Letterboxd Review: Dementia 13 (1963)
I always advocate for looking at a storied director's early work. Spielberg's made-for-television thriller Duel, for example. Christopher Nolan's efficient, moody little feature Following is good, too. Here we have Francis Ford Coppola, the auteur behind 1970s epics that have become cultural keystones, debuting as writer and director of a European gothic throwback horror, made on the cheap in nine days, with a nine-person crew. Remembered mostly through the lens of "early work," Dementia 13 has surprising staying power for a very familiar take on the foggy moors, family inheritance, buried secrets, haunted mansion tropes dripping from the script. It's a quick, breezy film that tells a fully realized story and leaves a lasting impression with a few key visuals.
Famously, Roger Corman would squeeze every last cent out of a film, and when working on 1963's The Young Racers he found he had an extra $20,000 to goof off with. Doubling as an act of generosity and extreme cheapskate-ism, Corman elected to hand the money over to Coppola to make a little quick B-feature with the cast of The Young Racers in only a handful of days. The resulting film does feel that rushed, too. Coppola winds together one of those traditional sordid wealthy family sagas of jealousy, repression, trauma, and eventually murder with the more wibbly-wobbly structure of Hitchcock's Psycho.
The dialogue is purely utilitarian, only included to propel the story further and provide a loose context to the atmospheric death scenes. The story, though incredibly obvious and cobbled together from well-worn territory, is somehow also a bit enigmatic and hard to follow in spots. We never exactly land on a protagonist for more than ten or fifteen minutes, jumping from one point of view to another like a novel with an ensemble of antiheroes. The narrative presents a very straightforward story for genre fans, but also dusts the rising action of Act II with details and character beats that hint at the possibility of so many red herrings that seem so plausible in the moment. It's a very simple structure that just happens to work. It's a parlor game.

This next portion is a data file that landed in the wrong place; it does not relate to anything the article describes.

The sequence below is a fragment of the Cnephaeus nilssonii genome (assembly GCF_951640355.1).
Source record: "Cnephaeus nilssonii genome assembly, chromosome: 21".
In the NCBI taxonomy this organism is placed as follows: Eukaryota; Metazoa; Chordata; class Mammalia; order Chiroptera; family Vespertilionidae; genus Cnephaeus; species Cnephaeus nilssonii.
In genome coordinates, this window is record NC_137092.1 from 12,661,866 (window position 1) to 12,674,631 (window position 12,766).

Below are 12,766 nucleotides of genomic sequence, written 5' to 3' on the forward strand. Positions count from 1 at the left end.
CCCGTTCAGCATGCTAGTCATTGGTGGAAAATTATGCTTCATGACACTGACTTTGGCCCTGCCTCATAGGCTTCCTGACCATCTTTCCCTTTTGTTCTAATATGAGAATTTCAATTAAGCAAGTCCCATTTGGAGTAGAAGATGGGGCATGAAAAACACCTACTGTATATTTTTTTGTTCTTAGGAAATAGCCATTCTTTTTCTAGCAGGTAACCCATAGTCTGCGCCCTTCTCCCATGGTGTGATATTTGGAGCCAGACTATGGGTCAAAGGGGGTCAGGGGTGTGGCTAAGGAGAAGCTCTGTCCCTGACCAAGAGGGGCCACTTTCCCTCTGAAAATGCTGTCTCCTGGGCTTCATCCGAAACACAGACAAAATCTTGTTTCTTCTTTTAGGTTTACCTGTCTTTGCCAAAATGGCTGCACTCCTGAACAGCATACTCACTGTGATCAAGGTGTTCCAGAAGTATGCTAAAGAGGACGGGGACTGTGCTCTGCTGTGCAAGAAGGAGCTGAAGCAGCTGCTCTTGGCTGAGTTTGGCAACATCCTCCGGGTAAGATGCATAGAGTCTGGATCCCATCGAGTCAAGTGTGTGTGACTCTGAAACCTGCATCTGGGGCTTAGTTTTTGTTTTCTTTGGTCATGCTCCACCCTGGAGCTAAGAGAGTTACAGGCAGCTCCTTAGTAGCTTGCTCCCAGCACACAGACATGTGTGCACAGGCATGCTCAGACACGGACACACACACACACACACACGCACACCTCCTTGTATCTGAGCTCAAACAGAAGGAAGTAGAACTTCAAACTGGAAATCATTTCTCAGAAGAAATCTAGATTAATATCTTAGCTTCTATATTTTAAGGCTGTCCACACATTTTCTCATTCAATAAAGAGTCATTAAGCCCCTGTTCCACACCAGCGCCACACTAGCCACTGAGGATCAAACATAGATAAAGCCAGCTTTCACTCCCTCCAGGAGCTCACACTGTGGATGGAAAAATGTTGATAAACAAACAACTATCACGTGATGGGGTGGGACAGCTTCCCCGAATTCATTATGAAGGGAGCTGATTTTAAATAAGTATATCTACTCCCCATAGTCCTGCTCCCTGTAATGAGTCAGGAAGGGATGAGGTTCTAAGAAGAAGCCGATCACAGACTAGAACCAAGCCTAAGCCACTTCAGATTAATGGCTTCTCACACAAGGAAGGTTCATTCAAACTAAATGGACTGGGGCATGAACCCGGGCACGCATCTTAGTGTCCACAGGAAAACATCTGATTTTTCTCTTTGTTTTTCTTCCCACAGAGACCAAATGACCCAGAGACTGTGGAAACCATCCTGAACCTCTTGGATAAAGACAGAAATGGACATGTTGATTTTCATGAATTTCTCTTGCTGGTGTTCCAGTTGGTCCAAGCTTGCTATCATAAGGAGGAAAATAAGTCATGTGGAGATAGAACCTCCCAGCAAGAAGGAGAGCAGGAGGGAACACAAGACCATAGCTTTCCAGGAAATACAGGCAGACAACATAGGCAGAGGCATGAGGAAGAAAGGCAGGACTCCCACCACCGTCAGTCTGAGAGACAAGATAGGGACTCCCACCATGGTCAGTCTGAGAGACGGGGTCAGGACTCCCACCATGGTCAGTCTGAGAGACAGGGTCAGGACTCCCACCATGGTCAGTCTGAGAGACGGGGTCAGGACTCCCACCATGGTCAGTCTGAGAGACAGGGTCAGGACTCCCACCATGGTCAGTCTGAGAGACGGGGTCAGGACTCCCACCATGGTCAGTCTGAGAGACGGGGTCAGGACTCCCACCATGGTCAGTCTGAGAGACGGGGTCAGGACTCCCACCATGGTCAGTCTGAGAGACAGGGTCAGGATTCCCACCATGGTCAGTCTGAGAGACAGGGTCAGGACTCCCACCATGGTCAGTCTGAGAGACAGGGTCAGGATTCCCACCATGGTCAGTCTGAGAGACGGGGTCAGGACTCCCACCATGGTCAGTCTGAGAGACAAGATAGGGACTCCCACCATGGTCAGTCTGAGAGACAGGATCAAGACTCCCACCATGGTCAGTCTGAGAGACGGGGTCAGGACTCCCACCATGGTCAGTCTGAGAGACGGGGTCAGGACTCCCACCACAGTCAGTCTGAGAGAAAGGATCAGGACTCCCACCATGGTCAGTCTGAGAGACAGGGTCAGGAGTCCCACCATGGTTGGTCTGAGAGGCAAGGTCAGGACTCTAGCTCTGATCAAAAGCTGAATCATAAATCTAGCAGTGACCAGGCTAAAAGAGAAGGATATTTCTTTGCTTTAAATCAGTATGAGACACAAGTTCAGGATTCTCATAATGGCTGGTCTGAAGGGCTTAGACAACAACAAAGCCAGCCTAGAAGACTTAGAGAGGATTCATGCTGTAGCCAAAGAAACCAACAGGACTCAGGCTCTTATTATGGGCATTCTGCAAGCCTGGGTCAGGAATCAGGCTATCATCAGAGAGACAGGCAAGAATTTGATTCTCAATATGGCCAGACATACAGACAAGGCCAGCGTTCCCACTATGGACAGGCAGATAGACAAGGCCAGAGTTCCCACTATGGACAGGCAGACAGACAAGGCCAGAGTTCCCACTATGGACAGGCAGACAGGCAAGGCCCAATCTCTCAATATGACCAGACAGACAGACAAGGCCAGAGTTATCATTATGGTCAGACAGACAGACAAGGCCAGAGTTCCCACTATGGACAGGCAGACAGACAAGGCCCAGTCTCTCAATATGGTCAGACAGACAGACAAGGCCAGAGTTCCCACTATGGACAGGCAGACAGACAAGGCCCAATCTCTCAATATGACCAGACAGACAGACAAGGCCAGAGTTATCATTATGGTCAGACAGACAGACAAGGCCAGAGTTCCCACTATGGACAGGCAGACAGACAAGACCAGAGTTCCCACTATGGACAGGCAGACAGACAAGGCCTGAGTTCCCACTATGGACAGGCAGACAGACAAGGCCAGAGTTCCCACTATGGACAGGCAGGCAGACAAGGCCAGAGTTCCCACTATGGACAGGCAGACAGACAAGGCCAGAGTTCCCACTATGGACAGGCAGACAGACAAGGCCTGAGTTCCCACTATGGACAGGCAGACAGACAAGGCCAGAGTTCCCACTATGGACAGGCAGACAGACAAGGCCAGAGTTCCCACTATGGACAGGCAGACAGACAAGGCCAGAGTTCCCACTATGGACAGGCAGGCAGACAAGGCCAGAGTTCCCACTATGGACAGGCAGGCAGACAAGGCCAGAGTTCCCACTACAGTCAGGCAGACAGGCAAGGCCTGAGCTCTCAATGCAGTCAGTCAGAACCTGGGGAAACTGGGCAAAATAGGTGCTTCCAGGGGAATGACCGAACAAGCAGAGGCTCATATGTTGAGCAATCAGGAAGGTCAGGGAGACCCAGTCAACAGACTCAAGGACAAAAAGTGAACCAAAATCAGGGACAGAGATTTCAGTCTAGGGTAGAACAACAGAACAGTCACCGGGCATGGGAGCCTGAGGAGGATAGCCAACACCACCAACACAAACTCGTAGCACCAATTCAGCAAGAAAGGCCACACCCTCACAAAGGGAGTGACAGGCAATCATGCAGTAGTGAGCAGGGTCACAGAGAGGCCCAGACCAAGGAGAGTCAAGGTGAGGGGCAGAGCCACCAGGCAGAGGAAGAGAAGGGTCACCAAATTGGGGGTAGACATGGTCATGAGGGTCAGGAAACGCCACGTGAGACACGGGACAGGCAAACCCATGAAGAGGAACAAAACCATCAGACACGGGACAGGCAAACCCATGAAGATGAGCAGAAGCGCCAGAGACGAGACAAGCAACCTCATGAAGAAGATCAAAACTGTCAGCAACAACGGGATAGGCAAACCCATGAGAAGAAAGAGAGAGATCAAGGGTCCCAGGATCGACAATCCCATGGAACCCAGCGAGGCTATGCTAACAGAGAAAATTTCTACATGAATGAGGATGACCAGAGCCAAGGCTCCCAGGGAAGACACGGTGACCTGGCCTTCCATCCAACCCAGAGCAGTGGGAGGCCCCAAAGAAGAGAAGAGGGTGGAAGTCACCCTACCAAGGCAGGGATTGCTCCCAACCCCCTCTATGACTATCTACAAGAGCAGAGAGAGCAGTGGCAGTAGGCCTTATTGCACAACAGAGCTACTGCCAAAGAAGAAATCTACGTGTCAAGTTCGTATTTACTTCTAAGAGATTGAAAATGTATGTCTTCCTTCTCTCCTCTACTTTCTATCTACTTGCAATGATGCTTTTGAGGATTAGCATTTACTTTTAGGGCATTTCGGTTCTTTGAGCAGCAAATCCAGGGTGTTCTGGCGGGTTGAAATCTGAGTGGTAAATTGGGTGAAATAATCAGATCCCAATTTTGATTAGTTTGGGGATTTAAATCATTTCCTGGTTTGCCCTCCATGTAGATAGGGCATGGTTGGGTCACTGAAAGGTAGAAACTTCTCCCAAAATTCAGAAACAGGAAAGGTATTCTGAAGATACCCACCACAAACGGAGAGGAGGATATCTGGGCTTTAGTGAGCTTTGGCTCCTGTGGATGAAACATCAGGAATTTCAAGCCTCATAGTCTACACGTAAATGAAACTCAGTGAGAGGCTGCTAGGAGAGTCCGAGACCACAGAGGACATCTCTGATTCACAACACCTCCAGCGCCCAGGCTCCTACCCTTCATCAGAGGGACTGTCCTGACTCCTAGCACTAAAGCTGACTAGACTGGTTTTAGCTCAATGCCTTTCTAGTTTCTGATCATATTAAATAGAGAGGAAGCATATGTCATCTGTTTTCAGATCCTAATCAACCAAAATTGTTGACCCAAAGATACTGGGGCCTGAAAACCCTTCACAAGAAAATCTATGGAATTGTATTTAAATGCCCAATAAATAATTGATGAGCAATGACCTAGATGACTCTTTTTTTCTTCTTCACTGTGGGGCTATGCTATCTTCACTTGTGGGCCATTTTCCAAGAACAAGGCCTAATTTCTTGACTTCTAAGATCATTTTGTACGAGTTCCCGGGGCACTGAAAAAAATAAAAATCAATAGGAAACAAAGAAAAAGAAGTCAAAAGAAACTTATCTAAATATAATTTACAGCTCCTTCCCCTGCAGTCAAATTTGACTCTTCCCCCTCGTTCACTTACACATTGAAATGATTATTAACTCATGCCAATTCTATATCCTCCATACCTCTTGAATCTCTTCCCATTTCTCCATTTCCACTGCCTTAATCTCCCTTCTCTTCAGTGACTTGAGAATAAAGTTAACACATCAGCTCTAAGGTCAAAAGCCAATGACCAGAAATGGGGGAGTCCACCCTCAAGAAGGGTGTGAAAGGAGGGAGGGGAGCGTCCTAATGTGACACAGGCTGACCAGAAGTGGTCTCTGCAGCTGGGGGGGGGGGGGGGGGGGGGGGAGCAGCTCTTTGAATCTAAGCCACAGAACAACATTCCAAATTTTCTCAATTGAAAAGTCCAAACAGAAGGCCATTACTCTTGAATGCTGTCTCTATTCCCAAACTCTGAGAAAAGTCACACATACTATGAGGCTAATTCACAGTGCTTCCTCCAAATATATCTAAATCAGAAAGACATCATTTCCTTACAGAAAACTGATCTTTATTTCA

Real promise and spirit comes in the form of the bloody attack sequences, which suggest an inventive, keen eye for visual tension. Most famous of these is the pond attack featuring Luana Anders surfacing in the water right at the feet of the shadowy axe-murderer. The scene features no dialogue, and could be used as a perfect example for storyboarding scenes and narrative photography. And though not actually conscripted for Dementia 13 originally, I do have to praise William Campbell, Patrick Magee, and Anders for their performances. While it's plain the film only promises some naughty underwear scenes and a healthy dose of fake blood, there's something magnetic about Campbell as the often suspicious and not entirely knowable older brother character. Magee steps in late in the film as a wily family physician, and with his very deliberate line readings anchors the story in its major themes with little time to spare.
While the stark outlines of filmmaking prowess are few and far between, I think most would agree that owes little to Coppola's lack of experience and more to his lack of time, guidance, or money. A shockingly competent and unexpectedly engrossing public domain mainstay, Dementia 13 is rightly paired alongside Night of the Living Dead as another important document in pop cinema that warrants a close inspection to plot the course of influence and inspiration. It's also only 75 minutes or so, which is well worth it.
This review is a part of Kyle's Letterboxd profile, which includes reviews and movie lists not covered here at the blog, including a ranking of several franchises and excerpts from the book, Cinema Autopsy, which is available on the Amazon Kindle store.